I hate hearing the statement that a road "has no place for bicycles". Physically, of course, every road has plenty of room for bicycles; they're narrower than cars! It's a matter of the behavior of both motorists and cyclists. Certainly some roads are more difficult for untrained cyclists than others, and therefore more dangerous to cyclists who don't know what they're doing, but it's a function of knowledge and behavior, not of physical space. What this statement really says is that bicyclists must always have separate space, which runs counter to what the law says, and represents a diminishment of cyclists' right to use the road.

Regarding police not enforcing laws against bicyclists, Lewiston officer Sgt. Ullrich states, "Another [reason] is allowing cyclists to do what they need to do to feel safe."

That doesn't explain not ticketing them for running red lights or for operating at night without lights. Wrong-way riding, maybe, because some cyclists do think that is safer, but even then, police should know that it's actually MORE dangerous, and the responsible thing to do would be to advise wrong-way cyclists of that fact, even if they don't issue a ticket.

Thomas Hamilton's picture

But ...

Well Mr. Harkins, it has been said that "the best defense is a good offense" and this is certainly what your carefully prepared statement appears to be.

What about your aggressive, inappropriate language, and gay slur?

PAUL ST JEAN's picture

If they're wearing spandex

If they're wearing spandex and a turtle shell helmet; WATCH 'EM!!. Trouble is on the way.

Ken Perry's picture


I think it is time then that if bikes are becoming or having problems on the roads then it is also time to start having the cyclist carry Liability Insurance, and pay excise tax.
Prob. should make them have a slow moving vehicle placard on the back of the bike also.
Also inspections and possibly even a valid licenses to make sure that they know all the laws and rules of the roads. Should look into age requirements then to operate a bike on certain roads, if not for their safety as well as licensed vehicle operators sharing the roadway. As it is now we could have a 9 year old kid riding thru the center of Portland and not have any clue as to the rules of the road, signs, traffic lights etc. if this is what the cyclist want then have them meet and pay the same requirements as the rest of us.


So what's next Ken? Liability insurance for pedestrians?
Excise tax? Sure, I'll pay, once all roads have bicycle lanes and the tax rate is based on the weight of my vehicle.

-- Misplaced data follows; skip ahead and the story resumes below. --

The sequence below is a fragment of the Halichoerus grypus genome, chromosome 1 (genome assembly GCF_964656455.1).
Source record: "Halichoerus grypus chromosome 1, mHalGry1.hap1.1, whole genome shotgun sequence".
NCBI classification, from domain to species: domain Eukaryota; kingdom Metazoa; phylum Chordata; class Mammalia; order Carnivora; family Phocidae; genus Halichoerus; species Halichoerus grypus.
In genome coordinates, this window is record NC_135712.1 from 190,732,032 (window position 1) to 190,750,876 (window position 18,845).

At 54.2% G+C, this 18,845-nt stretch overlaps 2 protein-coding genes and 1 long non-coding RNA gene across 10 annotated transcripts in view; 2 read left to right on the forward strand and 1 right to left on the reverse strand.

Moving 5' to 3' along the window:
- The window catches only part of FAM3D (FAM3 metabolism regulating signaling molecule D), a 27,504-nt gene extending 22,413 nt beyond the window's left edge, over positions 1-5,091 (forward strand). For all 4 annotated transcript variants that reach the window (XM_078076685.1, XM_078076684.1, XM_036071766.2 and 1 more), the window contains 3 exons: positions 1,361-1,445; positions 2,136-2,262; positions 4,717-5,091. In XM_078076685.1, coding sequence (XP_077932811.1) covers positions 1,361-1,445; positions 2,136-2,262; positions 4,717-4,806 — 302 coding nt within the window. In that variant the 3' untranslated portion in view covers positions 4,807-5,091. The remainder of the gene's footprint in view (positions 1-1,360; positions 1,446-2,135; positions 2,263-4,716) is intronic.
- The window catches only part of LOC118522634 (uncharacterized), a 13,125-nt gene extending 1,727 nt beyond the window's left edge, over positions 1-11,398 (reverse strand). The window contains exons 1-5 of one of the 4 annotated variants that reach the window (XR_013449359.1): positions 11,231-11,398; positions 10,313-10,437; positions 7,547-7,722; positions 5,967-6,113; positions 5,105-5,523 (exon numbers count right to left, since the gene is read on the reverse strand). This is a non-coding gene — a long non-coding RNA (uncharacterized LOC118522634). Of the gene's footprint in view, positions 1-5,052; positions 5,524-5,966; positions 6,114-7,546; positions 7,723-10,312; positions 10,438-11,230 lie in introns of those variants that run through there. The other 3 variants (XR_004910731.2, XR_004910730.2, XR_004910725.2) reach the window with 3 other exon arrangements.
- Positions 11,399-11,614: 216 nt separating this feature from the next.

Inspections? Fine, I inspect my bike before each ride anyway.
Licenses? Age Requirements? How much regulation do you want?
9 Year old kids riding alone through downtown Portland? Sounds like a parenting issue.

Cyclists don't have to meet the same requirements as motorists because they aren't driving a 2 ton machine that's powered by a series of controlled explosions. Cyclists push pedals on a machine that weighs about 1% of the average car. These 2 ton machines are putting out a couple hundred horsepower. The bicyclist? Usually, less than 1 Horsepower.

We should all me mindful and do our best to stay safe (cyclists and motorists), but your comments lack perspective.

Ken Perry's picture


Pedestrians seldom walk three abreast in a travel lane, and are not moving in the travel lane at a quarter the speed limit like cyclist. And it does seem to be a problem at least with the media. Point is if cyclist want all these rights then follow the same rules that a vehicle has to. Cyclist are increasing in numbers and the roads they seem to use are the same ones that are the busiest. How long before some family is on the road with kids with training wheels on? Parenting issues, yes you are correct but that is also a huge problem. Cyclist are asking for enforcement of the laws so they should also be brought up to safer standards when a cyclist is dressed all in black spandex with a helmet and in the crouched position they do not stand out like a motorcycle. Also if a cyclist gets hit he sues the guys insurance co. but if a cyclist hits a car it is a civil suit for damages, just saying. Riding a bike on heavily traveled road is like running with the bulls, same risk.

Good to know that motorists

Good to know that motorists are enraged bulls who will trample everything they can in order to get where they are going.

James Pare's picture

rules of the road

I've biked for many years and I have seen both sides of the coin. From empty bottles being thrown at me from passing cars/trucks to too many near misses. I've also tried driving down the road where there were up to 3 bikes across and not inline like they are supposed to be and I had to completely drive in the opposing lane to allow that 3 foot margin! I stay well behind any cyclist if I can't pass them till it's clear. I've seen too many bikes not follow the rules of the road. When I ride I stop at stop signs/red lights. Yield to oncoming traffic and get in the right lane to turn. Remember those hand signals we were taught before when there wasn't a turning lane? I've seen few to none do those. I've seen more motorcyclist do those! As far as Harkins claim on OUI's on a bike; guess what you can already be prosecuted for it.


road laws

the road laws are not being obeyed by the cycle community nor are some of the laws feasible to observe. For instance a 3ft area for bicyclists and the width of many roads and the width of vehicles often times is impossible to maintain. And if a motorist may be ticketed for driving under posted speed limit, yet can also get a ticket for not allowing this distance. And you can get a ticket for speeding or not stopping for red light and so on, however cyclists very, very rarely if at all get ticketed. then there are those who feel they have to ride side by side creating even more danger.